1. It is an overuse injury. 2. Pain is located over the lateral epicondyle which is the bony part of the elbow located on the outer side. 3. Any activity that requires wrist extension will hurt; such as picking up a cup of coffee or shaking someone’s hand. 4. The elbow may feel stiff in… Read more »
Posts Categorized: Tennis Elbow
If you have been experiencing pain when gripping or arehaving weak wrist movement in general, it’s possible you are experiencing what is called golfer’s elbow. Golfer’s elbow is known medically as medial epicondylitis and can sometimes even be a form of chronic tendinitis. Golfer’s elbow is also commonly referred to as “thrower’s elbow.” It is… Read more »
Lateral epicondylitis, also known as tennis elbow, is a commonly seen condition in general practice clinics and has been reported to affect 1 to 3 percent of adults in the U.S. each year. A study conducted at the Mayo Clinic in Rochester, Minnesota, with lead author Dr. Thomas Sanders, Jr. was reported in the Journal of American… Read more »
Is platelet rich plasma (PRP) better than platelet poor plasma? Current orthopaedic uses of platelet rich plasma or PRP include three major areas: 1) Acute muscle/ tendon injuries, for example, hamstring tears, 2) Chronic tendinitis, for example, tennis elbow, and 3) Intraoperative augmentation, for example, rotator cuff repairs. There are numerous studies examining the effects of PRP but… Read more »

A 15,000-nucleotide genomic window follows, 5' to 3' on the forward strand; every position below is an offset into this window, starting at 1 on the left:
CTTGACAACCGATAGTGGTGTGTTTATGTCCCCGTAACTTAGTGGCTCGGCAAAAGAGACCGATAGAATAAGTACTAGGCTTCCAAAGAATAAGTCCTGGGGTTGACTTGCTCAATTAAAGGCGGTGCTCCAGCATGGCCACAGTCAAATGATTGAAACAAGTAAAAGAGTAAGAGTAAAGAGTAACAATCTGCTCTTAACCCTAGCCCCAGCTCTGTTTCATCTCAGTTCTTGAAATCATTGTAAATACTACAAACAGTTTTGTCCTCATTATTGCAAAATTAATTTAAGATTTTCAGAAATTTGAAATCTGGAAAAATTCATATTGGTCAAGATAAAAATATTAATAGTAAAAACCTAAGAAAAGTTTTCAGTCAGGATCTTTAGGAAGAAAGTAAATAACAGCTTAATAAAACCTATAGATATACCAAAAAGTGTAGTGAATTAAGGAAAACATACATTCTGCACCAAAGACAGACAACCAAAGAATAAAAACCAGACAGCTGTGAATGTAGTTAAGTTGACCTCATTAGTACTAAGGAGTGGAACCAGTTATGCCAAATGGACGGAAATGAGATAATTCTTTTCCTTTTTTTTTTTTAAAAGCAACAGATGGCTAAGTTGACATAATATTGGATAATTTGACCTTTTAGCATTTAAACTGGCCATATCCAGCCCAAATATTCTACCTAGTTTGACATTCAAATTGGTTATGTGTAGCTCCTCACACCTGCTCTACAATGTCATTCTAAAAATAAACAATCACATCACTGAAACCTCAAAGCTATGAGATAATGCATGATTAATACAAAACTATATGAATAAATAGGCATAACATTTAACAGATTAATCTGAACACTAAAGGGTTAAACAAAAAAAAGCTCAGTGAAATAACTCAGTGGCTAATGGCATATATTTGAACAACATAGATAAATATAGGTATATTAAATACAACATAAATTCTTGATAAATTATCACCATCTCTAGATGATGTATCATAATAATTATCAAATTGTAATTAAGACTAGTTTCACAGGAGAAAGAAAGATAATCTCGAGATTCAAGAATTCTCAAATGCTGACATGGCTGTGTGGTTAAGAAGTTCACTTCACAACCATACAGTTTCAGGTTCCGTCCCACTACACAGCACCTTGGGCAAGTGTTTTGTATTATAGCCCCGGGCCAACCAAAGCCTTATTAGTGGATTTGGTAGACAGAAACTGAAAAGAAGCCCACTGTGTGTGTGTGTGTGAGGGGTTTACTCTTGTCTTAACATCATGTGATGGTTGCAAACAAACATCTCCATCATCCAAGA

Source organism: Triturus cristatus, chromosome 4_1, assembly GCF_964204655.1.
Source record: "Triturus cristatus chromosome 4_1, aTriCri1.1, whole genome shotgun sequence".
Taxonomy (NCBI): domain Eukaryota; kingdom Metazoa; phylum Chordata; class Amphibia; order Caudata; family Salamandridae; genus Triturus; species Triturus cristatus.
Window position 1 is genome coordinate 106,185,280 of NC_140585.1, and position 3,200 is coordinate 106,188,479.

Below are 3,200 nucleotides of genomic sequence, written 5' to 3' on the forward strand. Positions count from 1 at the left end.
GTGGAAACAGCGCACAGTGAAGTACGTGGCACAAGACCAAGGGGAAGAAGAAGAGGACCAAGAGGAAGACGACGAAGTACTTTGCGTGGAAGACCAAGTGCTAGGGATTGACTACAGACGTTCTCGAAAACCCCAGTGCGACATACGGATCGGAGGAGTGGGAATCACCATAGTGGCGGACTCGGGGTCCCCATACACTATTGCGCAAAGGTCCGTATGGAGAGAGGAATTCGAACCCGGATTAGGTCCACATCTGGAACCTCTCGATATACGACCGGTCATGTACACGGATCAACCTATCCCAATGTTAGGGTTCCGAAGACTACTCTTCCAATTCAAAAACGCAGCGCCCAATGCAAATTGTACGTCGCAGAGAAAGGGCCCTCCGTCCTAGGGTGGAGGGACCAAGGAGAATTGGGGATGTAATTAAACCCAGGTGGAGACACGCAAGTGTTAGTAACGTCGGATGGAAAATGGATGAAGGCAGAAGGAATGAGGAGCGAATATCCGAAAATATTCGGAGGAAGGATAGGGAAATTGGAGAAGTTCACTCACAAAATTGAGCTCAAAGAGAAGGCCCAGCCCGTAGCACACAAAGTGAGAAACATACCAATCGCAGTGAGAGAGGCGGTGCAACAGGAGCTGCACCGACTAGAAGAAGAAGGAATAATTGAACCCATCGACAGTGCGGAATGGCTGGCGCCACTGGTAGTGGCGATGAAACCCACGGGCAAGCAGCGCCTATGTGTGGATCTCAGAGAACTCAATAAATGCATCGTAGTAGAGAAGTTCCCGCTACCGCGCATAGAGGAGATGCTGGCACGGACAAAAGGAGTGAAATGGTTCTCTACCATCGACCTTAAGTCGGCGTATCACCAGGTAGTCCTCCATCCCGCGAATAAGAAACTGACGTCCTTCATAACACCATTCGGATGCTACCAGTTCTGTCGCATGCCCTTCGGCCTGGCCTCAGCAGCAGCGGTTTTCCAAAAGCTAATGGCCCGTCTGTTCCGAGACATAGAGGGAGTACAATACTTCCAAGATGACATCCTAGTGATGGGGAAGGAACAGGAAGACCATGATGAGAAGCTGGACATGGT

1. You do not have to be a tennis player to get tennis elbow 2. Tennis elbow is typically caused by overuse or some type of trauma 3. Also called lateral epicondylitis and “archer’s elbow,” tennis elbow is a type of tendonitis
Are you experiencing pain from tennis elbow or lateral epicondylitis? Check out the latest YouTube video from Louisville orthopedic surgeon Dr. Stacie Grossfeld for specific tennis elbow exercises that you can try! https://youtu.be/LlRa23O69WI
What is Tennis Elbow? Tennis elbow is a condition that ranges from a simple inflammation of two of the tendons in the elbow (extensor Carpi radialis brevis ECRB and the extensor carpi radialis longus ECRL) to an actual tear within the tendon.